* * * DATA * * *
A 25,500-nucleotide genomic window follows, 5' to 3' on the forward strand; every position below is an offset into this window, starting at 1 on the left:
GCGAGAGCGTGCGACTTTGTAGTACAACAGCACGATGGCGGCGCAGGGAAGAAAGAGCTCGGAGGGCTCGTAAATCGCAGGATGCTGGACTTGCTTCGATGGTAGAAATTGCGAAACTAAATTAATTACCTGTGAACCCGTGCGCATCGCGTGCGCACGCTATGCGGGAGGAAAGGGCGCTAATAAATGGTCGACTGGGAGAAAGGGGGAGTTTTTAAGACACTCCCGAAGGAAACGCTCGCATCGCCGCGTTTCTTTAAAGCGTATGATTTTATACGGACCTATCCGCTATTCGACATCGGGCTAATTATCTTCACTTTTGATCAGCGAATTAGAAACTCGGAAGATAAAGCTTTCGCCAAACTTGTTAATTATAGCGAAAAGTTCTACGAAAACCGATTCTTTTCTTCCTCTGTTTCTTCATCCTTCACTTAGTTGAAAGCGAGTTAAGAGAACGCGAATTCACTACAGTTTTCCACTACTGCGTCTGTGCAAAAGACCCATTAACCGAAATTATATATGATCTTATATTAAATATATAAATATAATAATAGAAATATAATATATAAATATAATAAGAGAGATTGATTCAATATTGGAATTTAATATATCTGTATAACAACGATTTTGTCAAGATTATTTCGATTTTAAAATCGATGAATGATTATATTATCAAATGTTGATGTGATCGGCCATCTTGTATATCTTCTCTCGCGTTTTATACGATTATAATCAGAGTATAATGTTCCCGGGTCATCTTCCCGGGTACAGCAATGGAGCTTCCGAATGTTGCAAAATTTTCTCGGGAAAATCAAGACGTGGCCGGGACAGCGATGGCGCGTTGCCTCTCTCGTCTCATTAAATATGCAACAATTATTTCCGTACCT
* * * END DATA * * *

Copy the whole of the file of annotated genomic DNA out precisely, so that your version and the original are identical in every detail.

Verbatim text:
A 25,500-nucleotide genomic window follows, 5' to 3' on the forward strand; every position below is an offset into this window, starting at 1 on the left:
GCGAGAGCGTGCGACTTTGTAGTACAACAGCACGATGGCGGCGCAGGGAAGAAAGAGCTCGGAGGGCTCGTAAATCGCAGGATGCTGGACTTGCTTCGATGGTAGAAATTGCGAAACTAAATTAATTACCTGTGAACCCGTGCGCATCGCGTGCGCACGCTATGCGGGAGGAAAGGGCGCTAATAAATGGTCGACTGGGAGAAAGGGGGAGTTTTTAAGACACTCCCGAAGGAAACGCTCGCATCGCCGCGTTTCTTTAAAGCGTATGATTTTATACGGACCTATCCGCTATTCGACATCGGGCTAATTATCTTCACTTTTGATCAGCGAATTAGAAACTCGGAAGATAAAGCTTTCGCCAAACTTGTTAATTATAGCGAAAAGTTCTACGAAAACCGATTCTTTTCTTCCTCTGTTTCTTCATCCTTCACTTAGTTGAAAGCGAGTTAAGAGAACGCGAATTCACTACAGTTTTCCACTACTGCGTCTGTGCAAAAGACCCATTAACCGAAATTATATATGATCTTATATTAAATATATAAATATAATAATAGAAATATAATATATAAATATAATAAGAGAGATTGATTCAATATTGGAATTTAATATATCTGTATAACAACGATTTTGTCAAGATTATTTCGATTTTAAAATCGATGAATGATTATATTATCAAATGTTGATGTGATCGGCCATCTTGTATATCTTCTCTCGCGTTTTATACGATTATAATCAGAGTATAATGTTCCCGGGTCATCTTCCCGGGTACAGCAATGGAGCTTCCGAATGTTGCAAAATTTTCTCGGGAAAATCAAGACGTGGCCGGGACAGCGATGGCGCGTTGCCTCTCTCGTCTCATTAAATATGCAACAATTATTTCCGTACCT